Small World

Posted: April 19, 2011 in Back To The Edge, Chawn, Dan Meets Celebrities, Gigs, Nexus

It is Friday, and I am in the library; staring at Facebook and listening to Colin tell a story about Mega Cleeton. When something catches my attention. “My word!” Colin is interrupted. And feels interrupted.


Peter Nevland!


“Peter Nevland’s in a movie!


“With Justin Bieber!


I don’t know who Justin Bieber is, but he has a film. He must be someone worthy. He must have invented some kind of voice-activated moisturiser, or rescued some dogs. He’s the kind of man I should know. I pretend.

“You don’t know?”

“No! Who is he?”

I stare at Colin. Poor, poor Colin.

“And hang on. Peter King? How is he in a film?”

I smile, for Peter King is a man that probably isn’t in a film with Justin Bieber.

“No, Peter Nevland. That singer bloke from Spoken Groove.”

“Oh yeah! You booked them for that gig at KCC.”

“Yeah! Him! He knows Justin Bieber.”

“Huh. Small world.”

I stare at Colin. “Is it? Is it really?” Colin stares at me. I persist in my posit-ion. “You fly to Australia and see if you still reckon it is! I’ve never tripped and somehow accidentally landed in Phnom Penh, and I’ve tripped at least eight times!

“No… what I mean is that people you know always seem to know people you know somehow. Or, like how you see the same people a lot.”

“This is England, Col. Most of the world has back gardens the same size as us.”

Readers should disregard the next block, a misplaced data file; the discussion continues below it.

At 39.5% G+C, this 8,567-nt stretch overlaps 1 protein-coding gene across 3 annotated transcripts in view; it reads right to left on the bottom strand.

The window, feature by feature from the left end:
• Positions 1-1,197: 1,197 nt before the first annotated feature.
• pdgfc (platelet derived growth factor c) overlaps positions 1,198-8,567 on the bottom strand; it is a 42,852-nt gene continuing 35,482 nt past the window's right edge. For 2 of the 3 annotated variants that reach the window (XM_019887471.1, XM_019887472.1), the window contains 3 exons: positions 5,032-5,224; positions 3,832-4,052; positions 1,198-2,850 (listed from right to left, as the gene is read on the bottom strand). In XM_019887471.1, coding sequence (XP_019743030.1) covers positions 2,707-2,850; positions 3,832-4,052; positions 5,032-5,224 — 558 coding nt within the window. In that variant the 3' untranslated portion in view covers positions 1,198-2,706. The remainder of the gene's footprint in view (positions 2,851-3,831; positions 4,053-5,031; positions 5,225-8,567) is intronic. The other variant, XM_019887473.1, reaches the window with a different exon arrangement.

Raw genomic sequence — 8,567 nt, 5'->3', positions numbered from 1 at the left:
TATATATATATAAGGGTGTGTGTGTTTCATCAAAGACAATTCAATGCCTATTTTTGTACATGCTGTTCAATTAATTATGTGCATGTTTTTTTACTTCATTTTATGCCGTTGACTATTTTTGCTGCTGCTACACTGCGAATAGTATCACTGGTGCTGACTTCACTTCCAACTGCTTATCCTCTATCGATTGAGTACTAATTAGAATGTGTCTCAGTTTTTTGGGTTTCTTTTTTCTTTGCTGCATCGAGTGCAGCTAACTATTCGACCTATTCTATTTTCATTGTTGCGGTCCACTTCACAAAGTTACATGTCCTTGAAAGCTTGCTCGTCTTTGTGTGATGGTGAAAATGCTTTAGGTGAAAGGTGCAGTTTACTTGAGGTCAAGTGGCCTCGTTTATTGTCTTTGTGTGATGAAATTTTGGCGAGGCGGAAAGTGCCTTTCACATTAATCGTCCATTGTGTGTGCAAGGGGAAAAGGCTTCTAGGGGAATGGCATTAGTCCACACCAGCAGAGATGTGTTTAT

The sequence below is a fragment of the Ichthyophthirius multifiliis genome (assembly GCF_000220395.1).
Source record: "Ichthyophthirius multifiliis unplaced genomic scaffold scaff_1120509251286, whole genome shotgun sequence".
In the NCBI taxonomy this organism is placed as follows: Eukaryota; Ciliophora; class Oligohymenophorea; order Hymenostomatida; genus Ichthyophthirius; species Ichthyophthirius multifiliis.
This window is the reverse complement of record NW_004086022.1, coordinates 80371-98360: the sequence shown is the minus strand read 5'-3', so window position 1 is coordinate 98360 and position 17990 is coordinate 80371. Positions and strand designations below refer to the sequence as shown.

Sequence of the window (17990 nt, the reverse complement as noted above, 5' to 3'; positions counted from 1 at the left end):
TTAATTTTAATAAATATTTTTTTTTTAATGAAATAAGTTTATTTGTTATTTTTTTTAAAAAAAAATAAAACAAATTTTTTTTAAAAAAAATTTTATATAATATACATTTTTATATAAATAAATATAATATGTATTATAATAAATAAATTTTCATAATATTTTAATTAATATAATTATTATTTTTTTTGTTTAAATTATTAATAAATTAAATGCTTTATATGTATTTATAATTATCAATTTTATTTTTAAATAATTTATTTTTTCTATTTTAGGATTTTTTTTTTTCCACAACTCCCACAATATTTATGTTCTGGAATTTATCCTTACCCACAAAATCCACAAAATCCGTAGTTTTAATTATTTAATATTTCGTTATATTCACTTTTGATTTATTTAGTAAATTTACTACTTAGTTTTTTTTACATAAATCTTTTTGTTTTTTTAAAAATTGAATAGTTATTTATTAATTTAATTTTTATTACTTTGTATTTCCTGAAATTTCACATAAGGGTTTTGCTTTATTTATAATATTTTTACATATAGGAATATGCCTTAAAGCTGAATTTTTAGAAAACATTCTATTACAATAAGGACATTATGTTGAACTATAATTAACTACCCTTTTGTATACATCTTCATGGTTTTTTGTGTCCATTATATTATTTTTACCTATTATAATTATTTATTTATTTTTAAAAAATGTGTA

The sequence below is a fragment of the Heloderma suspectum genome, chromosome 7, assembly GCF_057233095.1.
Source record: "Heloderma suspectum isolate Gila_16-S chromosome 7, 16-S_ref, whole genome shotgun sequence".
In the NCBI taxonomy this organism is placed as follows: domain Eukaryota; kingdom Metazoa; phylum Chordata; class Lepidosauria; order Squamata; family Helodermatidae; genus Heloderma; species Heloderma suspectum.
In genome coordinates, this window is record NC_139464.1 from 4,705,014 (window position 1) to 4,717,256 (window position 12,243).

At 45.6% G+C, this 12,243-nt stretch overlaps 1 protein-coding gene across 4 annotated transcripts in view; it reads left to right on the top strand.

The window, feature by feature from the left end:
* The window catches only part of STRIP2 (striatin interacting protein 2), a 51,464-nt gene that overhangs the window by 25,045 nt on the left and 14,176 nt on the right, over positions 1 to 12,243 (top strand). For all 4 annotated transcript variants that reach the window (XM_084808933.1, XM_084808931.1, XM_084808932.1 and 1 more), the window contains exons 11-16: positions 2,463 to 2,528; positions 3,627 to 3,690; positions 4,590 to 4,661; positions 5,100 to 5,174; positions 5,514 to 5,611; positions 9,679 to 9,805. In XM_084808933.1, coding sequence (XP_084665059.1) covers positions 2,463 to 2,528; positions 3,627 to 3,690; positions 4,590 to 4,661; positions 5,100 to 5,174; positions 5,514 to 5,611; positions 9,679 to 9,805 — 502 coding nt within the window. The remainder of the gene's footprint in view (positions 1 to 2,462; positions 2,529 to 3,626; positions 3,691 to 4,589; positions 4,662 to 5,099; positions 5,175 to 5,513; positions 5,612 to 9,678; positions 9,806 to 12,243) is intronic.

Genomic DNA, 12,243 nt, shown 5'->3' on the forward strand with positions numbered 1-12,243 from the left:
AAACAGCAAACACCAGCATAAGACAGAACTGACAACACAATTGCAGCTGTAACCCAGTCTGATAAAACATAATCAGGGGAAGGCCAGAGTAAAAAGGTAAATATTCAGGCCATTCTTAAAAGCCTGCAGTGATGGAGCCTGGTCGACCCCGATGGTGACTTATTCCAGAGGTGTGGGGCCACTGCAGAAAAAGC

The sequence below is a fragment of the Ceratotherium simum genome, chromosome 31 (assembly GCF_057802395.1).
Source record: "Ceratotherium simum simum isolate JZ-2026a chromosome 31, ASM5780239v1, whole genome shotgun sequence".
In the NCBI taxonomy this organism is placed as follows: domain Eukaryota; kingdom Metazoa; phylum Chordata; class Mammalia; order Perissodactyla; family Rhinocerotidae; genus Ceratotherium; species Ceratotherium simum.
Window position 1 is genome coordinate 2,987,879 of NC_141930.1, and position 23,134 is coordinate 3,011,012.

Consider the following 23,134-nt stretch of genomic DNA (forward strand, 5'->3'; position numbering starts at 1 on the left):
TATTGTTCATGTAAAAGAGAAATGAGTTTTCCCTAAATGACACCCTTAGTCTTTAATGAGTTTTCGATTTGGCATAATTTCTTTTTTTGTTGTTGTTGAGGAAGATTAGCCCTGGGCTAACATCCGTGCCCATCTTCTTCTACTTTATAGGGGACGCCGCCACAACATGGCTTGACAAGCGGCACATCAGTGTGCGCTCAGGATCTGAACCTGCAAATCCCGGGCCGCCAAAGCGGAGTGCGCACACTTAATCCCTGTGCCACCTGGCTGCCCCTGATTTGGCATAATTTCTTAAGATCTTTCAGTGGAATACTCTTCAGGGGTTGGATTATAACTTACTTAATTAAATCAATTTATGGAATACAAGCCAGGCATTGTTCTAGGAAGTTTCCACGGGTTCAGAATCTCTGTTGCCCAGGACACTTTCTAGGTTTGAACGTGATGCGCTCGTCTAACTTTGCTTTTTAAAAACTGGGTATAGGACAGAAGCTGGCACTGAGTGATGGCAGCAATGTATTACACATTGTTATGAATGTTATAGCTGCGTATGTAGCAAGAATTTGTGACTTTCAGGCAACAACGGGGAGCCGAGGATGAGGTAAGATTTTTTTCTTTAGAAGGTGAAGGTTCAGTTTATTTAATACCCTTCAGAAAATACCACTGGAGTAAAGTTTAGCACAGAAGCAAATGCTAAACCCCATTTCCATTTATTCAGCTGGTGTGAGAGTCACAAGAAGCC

“Alright fine. England is a small world.”

I’d agree with that.

“Yeah, I’d agree with that.”


It’s August 2003. I’m 17 and having the time of my life at a Christian festival at the Manchester Apollo. Every night I find myself on a bus back to the campsite with some bizarre folk. Including one man who’s got the whole back of the bus singing the Poddington Peas theme. I’m impressed. It’s nice to see people properly respecting peas.


It’s the last day of the festival and I’m running around filming stuff on my £10 cash converters camcorder including Big Boots putting various signs, Richard Moss, and a complete stranger into my girlfriend’s tent. Without her knowing. Now we, (not the stranger), are wrestling our way through the crowds when we see a man. A man that gladly sings the Poddington Peas theme into my camera. He’s wearing his campsite pass on his shorts. I film it.

His name is Edward Murphy. —————————————————————————————————————————————————-

It’s August 2004 and the Manchester event is in London. I’m sharing a tent with Gibson, who strangely, is not Big Boots. Tenting with G means I’m near my girlfriend. Which is just fine.

I take a stroll between tents. It’s a beautiful sight. A horizon filled with sprouting tents and hot people. I am putting on sun cream, when I see a man. A man I recognise. A man on crutches.

“Edward Murphy!”


We chat, and it turns out that he’s on crutches. And here.


It is 2005, and I’m at Soul Survivor. My brother’s here, and has bumped into two blokes. Justin Bieber’s floppy friend and his surprisingly funky Wisconsinite guitar maestro. They are called Spoken Groove, and their show is absolute class. I’ve never seen anything like it.

When I see something I have seen before.

“Edward Murphy!”


He’s a volunteer steward at the funkiest gig in town. We dance stupidly together and have a gay old time. I clap in quarter-note triplets to confuse people and rub my Nexus-ness in people’s ears. Edward Murphy gives me his e-mail address, and we vow to keep in touch.